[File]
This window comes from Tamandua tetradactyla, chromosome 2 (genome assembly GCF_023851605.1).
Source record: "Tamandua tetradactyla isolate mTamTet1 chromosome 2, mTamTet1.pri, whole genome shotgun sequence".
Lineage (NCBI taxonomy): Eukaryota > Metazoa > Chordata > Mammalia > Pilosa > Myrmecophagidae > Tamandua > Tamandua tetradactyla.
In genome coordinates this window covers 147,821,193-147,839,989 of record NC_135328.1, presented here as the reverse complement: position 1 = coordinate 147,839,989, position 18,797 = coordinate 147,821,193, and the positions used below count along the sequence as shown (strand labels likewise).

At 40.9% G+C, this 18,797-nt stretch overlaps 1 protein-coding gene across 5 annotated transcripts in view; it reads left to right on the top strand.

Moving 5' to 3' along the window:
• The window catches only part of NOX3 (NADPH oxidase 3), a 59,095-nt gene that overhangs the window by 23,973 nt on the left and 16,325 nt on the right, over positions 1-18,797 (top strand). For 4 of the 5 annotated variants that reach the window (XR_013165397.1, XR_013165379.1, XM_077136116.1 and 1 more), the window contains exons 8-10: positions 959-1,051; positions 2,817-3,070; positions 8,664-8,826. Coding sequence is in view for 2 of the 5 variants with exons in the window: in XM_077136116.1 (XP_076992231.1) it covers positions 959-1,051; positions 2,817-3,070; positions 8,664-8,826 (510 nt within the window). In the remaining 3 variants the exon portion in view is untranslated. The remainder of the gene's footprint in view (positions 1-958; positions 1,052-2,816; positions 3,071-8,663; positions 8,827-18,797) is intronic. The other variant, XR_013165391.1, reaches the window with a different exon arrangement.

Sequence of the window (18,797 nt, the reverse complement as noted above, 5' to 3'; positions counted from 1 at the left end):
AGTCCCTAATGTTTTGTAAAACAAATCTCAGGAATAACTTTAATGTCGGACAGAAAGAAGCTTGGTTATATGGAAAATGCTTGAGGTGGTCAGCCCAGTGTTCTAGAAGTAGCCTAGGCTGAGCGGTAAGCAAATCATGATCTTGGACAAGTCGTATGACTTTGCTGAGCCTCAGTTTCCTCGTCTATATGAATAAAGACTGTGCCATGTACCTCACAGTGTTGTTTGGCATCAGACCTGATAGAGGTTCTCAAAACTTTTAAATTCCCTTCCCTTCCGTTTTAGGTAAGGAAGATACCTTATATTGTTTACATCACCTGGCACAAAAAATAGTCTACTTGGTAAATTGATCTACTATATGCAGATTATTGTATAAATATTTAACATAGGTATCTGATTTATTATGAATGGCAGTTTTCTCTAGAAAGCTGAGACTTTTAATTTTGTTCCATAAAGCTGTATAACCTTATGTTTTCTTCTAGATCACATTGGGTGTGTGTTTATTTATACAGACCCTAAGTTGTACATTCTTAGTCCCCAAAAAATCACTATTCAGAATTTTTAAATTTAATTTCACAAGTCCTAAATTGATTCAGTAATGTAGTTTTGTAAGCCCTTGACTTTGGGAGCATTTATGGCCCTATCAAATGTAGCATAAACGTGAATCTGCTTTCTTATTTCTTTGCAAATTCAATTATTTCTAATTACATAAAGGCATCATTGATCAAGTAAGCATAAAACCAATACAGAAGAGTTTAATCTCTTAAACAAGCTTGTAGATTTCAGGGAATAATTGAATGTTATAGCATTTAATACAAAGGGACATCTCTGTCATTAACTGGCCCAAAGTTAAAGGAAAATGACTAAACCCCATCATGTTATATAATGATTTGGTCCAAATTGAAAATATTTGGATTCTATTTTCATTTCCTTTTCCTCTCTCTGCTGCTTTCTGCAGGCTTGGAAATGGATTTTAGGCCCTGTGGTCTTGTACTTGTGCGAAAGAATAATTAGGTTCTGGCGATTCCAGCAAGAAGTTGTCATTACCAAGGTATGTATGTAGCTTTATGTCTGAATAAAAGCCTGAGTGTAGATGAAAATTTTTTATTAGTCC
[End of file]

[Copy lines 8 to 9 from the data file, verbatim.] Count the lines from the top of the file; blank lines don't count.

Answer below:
Sequence of the window (18,797 nt, the reverse complement as noted above, 5' to 3'; positions counted from 1 at the left end):
AGTCCCTAATGTTTTGTAAAACAAATCTCAGGAATAACTTTAATGTCGGACAGAAAGAAGCTTGGTTATATGGAAAATGCTTGAGGTGGTCAGCCCAGTGTTCTAGAAGTAGCCTAGGCTGAGCGGTAAGCAAATCATGATCTTGGACAAGTCGTATGACTTTGCTGAGCCTCAGTTTCCTCGTCTATATGAATAAAGACTGTGCCATGTACCTCACAGTGTTGTTTGGCATCAGACCTGATAGAGGTTCTCAAAACTTTTAAATTCCCTTCCCTTCCGTTTTAGGTAAGGAAGATACCTTATATTGTTTACATCACCTGGCACAAAAAATAGTCTACTTGGTAAATTGATCTACTATATGCAGATTATTGTATAAATATTTAACATAGGTATCTGATTTATTATGAATGGCAGTTTTCTCTAGAAAGCTGAGACTTTTAATTTTGTTCCATAAAGCTGTATAACCTTATGTTTTCTTCTAGATCACATTGGGTGTGTGTTTATTTATACAGACCCTAAGTTGTACATTCTTAGTCCCCAAAAAATCACTATTCAGAATTTTTAAATTTAATTTCACAAGTCCTAAATTGATTCAGTAATGTAGTTTTGTAAGCCCTTGACTTTGGGAGCATTTATGGCCCTATCAAATGTAGCATAAACGTGAATCTGCTTTCTTATTTCTTTGCAAATTCAATTATTTCTAATTACATAAAGGCATCATTGATCAAGTAAGCATAAAACCAATACAGAAGAGTTTAATCTCTTAAACAAGCTTGTAGATTTCAGGGAATAATTGAATGTTATAGCATTTAATACAAAGGGACATCTCTGTCATTAACTGGCCCAAAGTTAAAGGAAAATGACTAAACCCCATCATGTTATATAATGATTTGGTCCAAATTGAAAATATTTGGATTCTATTTTCATTTCCTTTTCCTCTCTCTGCTGCTTTCTGCAGGCTTGGAAATGGATTTTAGGCCCTGTGGTCTTGTACTTGTGCGAAAGAATAATTAGGTTCTGGCGATTCCAGCAAGAAGTTGTCATTACCAAGGTATGTATGTAGCTTTATGTCTGAATAAAAGCCTGAGTGTAGATGAAAATTTTTTATTAGTCC